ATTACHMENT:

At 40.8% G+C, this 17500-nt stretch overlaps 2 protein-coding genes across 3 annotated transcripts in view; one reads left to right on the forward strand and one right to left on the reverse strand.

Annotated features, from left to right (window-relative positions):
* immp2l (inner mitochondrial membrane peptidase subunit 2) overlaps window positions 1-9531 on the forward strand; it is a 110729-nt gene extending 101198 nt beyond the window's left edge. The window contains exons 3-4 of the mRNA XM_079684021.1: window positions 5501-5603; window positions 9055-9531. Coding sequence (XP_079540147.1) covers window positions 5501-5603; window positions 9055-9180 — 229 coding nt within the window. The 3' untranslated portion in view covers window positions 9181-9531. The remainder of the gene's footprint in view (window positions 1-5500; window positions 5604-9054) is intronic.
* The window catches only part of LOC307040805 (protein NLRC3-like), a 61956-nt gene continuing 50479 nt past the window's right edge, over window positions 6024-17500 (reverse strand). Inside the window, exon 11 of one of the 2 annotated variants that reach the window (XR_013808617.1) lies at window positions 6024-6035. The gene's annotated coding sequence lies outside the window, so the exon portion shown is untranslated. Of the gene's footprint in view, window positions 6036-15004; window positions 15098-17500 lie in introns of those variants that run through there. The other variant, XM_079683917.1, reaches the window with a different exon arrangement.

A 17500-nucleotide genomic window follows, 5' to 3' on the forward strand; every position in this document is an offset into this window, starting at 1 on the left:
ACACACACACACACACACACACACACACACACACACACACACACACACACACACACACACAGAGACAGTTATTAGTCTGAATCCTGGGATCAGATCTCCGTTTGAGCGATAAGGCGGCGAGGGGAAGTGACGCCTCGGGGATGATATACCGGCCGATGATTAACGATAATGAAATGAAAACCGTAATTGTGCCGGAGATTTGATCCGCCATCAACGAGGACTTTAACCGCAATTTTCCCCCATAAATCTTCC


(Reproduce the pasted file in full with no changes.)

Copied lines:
At 40.8% G+C, this 17500-nt stretch overlaps 2 protein-coding genes across 3 annotated transcripts in view; one reads left to right on the forward strand and one right to left on the reverse strand.

Annotated features, from left to right (window-relative positions):
* immp2l (inner mitochondrial membrane peptidase subunit 2) overlaps window positions 1-9531 on the forward strand; it is a 110729-nt gene extending 101198 nt beyond the window's left edge. The window contains exons 3-4 of the mRNA XM_079684021.1: window positions 5501-5603; window positions 9055-9531. Coding sequence (XP_079540147.1) covers window positions 5501-5603; window positions 9055-9180 — 229 coding nt within the window. The 3' untranslated portion in view covers window positions 9181-9531. The remainder of the gene's footprint in view (window positions 1-5500; window positions 5604-9054) is intronic.
* The window catches only part of LOC307040805 (protein NLRC3-like), a 61956-nt gene continuing 50479 nt past the window's right edge, over window positions 6024-17500 (reverse strand). Inside the window, exon 11 of one of the 2 annotated variants that reach the window (XR_013808617.1) lies at window positions 6024-6035. The gene's annotated coding sequence lies outside the window, so the exon portion shown is untranslated. Of the gene's footprint in view, window positions 6036-15004; window positions 15098-17500 lie in introns of those variants that run through there. The other variant, XM_079683917.1, reaches the window with a different exon arrangement.

A 17500-nucleotide genomic window follows, 5' to 3' on the forward strand; every position in this document is an offset into this window, starting at 1 on the left:
ACACACACACACACACACACACACACACACACACACACACACACACACACACACACACACAGAGACAGTTATTAGTCTGAATCCTGGGATCAGATCTCCGTTTGAGCGATAAGGCGGCGAGGGGAAGTGACGCCTCGGGGATGATATACCGGCCGATGATTAACGATAATGAAATGAAAACCGTAATTGTGCCGGAGATTTGATCCGCCATCAACGAGGACTTTAACCGCAATTTTCCCCCATAAATCTTCC